As I synthesize—40 percent of my time is involved with the private community, and that’s how they synthesize now all of that conversation.
PRIETO: David Ensor in the back.
QUESTIONER: Hi. David Ensor of CNN.
On anonymized, or “made anonymous,” you rightly said, sir, that the newspapers have lately talked about it in a way that’s inaccurate. Obviously bunches of phone numbers—I mean I’ve got Google; I can find out—and other tools—I can find out who somebody is if I just have their phone number.
So I’d be interested in what you really mean by anonymize, and how sure can we really be that anonymous is really anonymous? I mean, right now we’re talking in the newspaper about anonymous, and you and I both know it isn’t. I can find a tool that will tell me what a phone number leads to.
And on another point, you, sir, said you don’t believe that the government is really using the data that it gets, the phone call data, to just look for patterns. You believe it’s using it with some knowledge, some external call by a terrorist or something.
I’ve talked to officials who tell me that they are using it; they are looking for patterns without that kind of information. They won’t tell me exactly how, or whether it’s in reference to past knowledge of patterns, information perhaps about Khalid al-Mihdhar’s phone calls or whatever. But they say they are using patterns.
So I’d just ask the panel, how might that work? I have to try to explain it to people, and I’m not sure I can.
PRIETO: Jeff. (Laughter.)
JONAS: Thank you.
Clearly—like I said, phone number alone is to me not anonymizing. It is a trivial task to take a phone number and figure out the name and address. There’s—it’s called a reverse directory, and you can buy databases that are cheap to do that. So I don’t call that anonymized.
When I use the word anonymize, I’m talking about a cryptographic function, a function that an organization like NIST has certified it’s part of the kinds of cryptographic—you know, when you encrypt an e-mail and send it to somebody, the same mechanisms that are used to do that are used for anonymizing.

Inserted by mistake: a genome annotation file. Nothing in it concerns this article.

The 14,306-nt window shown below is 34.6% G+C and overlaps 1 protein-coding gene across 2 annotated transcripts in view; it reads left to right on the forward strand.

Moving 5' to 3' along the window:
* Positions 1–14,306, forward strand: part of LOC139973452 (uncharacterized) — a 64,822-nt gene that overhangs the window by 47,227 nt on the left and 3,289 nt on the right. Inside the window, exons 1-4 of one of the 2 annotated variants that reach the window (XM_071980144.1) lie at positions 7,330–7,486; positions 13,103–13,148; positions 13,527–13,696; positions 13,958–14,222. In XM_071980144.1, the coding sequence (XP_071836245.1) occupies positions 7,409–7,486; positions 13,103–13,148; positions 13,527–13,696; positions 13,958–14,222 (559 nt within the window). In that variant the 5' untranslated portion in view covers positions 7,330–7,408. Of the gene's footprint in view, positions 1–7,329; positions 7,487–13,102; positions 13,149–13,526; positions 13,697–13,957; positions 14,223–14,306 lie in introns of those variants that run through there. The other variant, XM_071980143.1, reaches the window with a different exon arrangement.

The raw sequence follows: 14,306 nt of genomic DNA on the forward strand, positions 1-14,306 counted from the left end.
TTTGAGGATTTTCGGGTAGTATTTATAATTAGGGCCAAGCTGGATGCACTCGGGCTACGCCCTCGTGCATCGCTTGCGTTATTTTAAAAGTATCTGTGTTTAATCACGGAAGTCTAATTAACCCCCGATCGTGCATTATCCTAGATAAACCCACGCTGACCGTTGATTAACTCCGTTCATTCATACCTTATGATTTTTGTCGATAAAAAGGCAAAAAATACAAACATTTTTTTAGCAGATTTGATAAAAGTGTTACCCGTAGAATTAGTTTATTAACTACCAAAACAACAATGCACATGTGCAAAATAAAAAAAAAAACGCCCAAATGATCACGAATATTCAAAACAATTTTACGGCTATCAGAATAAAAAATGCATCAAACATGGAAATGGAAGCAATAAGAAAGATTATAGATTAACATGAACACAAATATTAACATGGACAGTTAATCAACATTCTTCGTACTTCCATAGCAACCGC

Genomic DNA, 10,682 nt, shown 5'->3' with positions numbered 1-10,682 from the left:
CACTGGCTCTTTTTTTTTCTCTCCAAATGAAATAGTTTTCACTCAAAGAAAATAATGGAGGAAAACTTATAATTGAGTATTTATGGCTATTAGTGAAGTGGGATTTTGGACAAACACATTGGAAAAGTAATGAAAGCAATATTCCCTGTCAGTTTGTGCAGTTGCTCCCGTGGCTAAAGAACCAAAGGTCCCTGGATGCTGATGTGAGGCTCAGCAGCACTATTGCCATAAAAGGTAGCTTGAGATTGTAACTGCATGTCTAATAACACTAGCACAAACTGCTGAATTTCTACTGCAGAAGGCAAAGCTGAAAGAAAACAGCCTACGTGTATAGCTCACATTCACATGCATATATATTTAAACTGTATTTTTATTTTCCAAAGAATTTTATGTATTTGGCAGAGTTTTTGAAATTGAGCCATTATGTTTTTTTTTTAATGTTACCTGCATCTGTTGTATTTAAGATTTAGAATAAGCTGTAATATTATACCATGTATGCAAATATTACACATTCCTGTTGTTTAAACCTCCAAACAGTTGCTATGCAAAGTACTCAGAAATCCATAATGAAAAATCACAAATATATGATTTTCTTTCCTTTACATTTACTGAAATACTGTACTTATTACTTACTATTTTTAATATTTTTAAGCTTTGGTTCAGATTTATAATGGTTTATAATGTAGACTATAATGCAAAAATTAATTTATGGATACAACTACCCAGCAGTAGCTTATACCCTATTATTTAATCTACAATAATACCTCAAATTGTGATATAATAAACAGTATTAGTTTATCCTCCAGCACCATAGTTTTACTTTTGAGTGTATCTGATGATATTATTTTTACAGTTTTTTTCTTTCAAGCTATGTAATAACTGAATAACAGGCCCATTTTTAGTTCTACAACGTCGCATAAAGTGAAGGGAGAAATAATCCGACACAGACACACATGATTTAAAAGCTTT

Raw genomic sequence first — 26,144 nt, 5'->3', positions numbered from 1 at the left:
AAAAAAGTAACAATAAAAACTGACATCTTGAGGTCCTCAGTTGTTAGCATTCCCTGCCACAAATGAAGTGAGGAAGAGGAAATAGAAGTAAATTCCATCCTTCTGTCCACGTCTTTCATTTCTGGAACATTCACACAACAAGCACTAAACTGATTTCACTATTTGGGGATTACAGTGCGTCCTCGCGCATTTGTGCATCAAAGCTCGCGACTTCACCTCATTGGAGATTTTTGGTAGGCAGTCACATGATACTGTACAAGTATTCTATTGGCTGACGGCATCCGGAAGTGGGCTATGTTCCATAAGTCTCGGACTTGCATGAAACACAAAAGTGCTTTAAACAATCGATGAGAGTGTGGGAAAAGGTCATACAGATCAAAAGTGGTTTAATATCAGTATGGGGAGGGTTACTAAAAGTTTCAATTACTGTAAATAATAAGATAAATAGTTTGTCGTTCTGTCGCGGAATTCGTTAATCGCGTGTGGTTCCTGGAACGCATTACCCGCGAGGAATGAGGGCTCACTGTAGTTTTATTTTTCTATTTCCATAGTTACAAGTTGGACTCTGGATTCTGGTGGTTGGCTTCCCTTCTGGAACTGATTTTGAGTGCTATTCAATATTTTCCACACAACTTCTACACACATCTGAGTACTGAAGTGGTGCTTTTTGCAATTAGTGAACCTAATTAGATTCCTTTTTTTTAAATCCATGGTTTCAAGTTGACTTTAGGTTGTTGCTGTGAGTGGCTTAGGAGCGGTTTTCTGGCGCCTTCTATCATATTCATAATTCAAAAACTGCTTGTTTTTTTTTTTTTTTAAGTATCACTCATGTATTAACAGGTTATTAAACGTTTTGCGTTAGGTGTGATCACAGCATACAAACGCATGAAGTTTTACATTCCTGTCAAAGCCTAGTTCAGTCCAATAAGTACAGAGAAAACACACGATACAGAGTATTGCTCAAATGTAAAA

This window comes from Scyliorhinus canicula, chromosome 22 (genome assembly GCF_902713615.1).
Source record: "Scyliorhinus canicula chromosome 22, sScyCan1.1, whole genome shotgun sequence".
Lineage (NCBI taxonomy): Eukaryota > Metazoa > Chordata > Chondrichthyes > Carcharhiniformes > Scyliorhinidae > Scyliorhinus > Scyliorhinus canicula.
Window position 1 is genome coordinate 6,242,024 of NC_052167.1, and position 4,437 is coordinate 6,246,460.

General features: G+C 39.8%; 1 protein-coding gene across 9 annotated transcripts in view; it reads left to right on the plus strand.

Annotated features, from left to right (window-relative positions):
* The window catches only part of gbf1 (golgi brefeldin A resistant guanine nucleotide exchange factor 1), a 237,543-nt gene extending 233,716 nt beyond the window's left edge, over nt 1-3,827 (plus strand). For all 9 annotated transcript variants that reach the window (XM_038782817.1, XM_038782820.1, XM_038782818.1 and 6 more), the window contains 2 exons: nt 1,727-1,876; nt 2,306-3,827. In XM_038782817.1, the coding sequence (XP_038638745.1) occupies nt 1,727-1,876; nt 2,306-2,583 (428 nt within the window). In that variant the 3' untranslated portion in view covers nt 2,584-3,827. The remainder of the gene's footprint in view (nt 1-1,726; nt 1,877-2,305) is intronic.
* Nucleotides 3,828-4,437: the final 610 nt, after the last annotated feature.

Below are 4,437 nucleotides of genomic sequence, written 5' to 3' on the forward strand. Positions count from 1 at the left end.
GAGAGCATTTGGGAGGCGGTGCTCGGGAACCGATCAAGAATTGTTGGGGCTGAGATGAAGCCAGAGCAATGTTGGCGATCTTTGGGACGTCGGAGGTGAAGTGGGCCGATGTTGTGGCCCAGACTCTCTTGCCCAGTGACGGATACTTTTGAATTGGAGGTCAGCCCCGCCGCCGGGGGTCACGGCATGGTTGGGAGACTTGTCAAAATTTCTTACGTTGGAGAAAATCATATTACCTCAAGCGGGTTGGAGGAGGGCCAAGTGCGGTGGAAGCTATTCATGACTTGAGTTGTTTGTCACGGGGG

Now the question is there’s a variety of attacks for cryptographic data. So I’m careful to not say that it’s you know bullet-proof, but I do offer up that if it is—the degree of effort it takes to go and unlock it and attack it is higher. So your risk of having the data run away then is less.
So I have this view that if you’re going to—this other view is, if you’re going to share data with somebody, and if I can tell you that you can share it in an anonymized form and get a similar result, why would anyone share their data any other way? I mean, the risk of unintended disclosure is just too great. In the corporate America sense, the bank’s customer list suddenly escapes, this is really bad news. So I just see the anonymized world as better than sharing clear text.
CUNNINGHAM: To both your questions, David: First of all, I’m not going to concede that it is so easy to de-anonymize trillions of phone call records. I have run my own phone numbers through Google. I’ve run my own phone numbers through 411.com. My home number, my land line number, is pretty easy to re-engineer. My cell phone number I can’t. I’ve paid the subscription. My cell phone number does not pop up in a reverse directory.
More importantly than that, though, to my mind is, if—it’s a question of operational efficiency. Doesn’t make any sense, even if the government could essentially de-anonymize these numbers, for them to take 260 million—however many people there are in the United States—and put together a database that has those things matched up. I contend it doesn’t make any operational sense. It only makes operational sense to go to that effort even if it’s a minor effort when you’ve narrowed the universe down to the 10 phone calls between Detroit and Osama bin Laden, or whatever it is. Number one.
Number two, as a legal matter, not a policy matter, not a societal matter, I don’t think that question makes any difference. If the government has access to the records in a way that they don’t have the names, the fact that they could go and put the names with the numbers doesn’t matter legally.
Just like if you have corrupt government officials, they could always call the IRS up and bully them and say, give me all the tax records that attach to these phone numbers. Again, if you’re going to have people that are going to do the wrong thing, you’re not going to be able to write a law that’s going to enforce that. You have to have internal audit policies; you have to have oversight to do it.
On the pattern question, I don’t know who your sources are, obviously, and I wasn’t read into this program when I was in the government. I would be extremely surprised from an operational standpoint if this data is being looked at purely on the basis of pattern analysis.